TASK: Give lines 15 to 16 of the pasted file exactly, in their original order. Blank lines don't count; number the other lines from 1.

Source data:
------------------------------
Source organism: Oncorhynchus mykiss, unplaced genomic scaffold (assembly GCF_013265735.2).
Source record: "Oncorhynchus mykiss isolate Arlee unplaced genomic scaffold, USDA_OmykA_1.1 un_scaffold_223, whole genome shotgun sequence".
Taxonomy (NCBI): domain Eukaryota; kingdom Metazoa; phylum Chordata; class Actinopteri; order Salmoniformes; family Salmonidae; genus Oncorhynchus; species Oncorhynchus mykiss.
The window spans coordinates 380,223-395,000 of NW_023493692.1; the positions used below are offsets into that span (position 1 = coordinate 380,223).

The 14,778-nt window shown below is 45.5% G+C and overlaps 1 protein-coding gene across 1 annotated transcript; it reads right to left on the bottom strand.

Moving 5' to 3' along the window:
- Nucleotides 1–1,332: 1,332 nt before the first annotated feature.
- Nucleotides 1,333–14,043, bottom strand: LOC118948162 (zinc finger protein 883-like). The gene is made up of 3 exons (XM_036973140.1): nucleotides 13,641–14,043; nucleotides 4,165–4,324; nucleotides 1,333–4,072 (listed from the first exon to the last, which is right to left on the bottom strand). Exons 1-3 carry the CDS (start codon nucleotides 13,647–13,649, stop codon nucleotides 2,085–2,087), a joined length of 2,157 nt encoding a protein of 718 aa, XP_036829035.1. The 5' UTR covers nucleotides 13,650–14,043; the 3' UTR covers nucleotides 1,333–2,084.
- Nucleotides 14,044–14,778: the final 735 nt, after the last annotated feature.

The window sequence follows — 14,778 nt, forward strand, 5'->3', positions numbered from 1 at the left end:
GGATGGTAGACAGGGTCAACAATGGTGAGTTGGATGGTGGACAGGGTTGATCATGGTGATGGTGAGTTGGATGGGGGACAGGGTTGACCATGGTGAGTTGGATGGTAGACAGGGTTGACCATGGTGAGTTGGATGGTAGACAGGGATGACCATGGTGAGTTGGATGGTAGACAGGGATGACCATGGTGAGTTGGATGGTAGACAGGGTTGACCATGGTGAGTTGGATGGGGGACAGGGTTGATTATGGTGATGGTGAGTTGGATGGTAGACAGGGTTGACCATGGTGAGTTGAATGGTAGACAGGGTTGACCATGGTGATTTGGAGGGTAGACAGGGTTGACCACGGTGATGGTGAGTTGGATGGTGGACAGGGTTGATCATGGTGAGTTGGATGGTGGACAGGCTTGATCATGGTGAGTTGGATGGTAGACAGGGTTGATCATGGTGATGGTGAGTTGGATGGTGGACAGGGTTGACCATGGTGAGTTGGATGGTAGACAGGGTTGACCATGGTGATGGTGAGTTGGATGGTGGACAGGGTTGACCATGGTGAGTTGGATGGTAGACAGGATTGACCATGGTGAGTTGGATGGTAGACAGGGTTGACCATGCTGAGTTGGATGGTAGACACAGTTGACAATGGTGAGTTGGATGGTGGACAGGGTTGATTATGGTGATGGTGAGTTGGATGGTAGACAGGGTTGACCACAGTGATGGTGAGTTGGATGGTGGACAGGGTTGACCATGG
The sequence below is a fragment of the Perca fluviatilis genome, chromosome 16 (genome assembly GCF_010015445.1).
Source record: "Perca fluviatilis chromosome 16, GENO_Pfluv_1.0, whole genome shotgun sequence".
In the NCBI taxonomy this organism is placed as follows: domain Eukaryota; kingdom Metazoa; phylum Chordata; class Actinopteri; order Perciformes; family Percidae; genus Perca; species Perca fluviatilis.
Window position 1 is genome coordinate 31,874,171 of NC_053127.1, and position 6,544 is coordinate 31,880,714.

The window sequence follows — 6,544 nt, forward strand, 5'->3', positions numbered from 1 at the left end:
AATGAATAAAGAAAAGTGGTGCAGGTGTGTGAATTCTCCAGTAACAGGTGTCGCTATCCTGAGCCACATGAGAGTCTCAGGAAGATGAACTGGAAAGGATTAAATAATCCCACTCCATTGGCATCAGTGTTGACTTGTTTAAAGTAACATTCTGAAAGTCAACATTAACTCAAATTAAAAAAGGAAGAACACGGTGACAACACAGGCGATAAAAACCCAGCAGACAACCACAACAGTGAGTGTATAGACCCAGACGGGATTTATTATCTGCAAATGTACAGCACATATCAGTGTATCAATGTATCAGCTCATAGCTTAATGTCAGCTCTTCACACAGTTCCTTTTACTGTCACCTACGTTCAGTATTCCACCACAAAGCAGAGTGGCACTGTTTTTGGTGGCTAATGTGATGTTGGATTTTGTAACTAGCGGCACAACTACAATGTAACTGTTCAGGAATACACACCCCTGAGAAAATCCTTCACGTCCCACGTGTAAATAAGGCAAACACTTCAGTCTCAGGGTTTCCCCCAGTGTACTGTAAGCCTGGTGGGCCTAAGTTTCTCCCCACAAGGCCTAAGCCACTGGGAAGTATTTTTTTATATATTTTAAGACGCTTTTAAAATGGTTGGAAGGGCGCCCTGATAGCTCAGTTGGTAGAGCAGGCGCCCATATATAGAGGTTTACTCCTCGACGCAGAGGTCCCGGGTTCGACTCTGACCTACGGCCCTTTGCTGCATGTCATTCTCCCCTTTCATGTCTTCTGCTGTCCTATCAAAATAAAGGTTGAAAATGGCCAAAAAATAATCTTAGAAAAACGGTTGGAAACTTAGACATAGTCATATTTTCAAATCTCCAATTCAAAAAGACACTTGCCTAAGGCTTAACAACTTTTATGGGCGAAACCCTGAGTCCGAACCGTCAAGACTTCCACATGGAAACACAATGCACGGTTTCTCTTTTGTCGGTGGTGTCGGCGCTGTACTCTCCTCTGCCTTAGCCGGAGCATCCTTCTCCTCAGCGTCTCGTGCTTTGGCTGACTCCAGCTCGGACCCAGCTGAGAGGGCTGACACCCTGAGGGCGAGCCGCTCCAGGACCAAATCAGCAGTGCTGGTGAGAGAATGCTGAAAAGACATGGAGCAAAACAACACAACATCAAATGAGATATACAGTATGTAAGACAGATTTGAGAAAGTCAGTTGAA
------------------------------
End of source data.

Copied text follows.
Window position 1 is genome coordinate 31,874,171 of NC_053127.1, and position 6,544 is coordinate 31,880,714.

The window sequence follows — 6,544 nt, forward strand, 5'->3', positions numbered from 1 at the left end: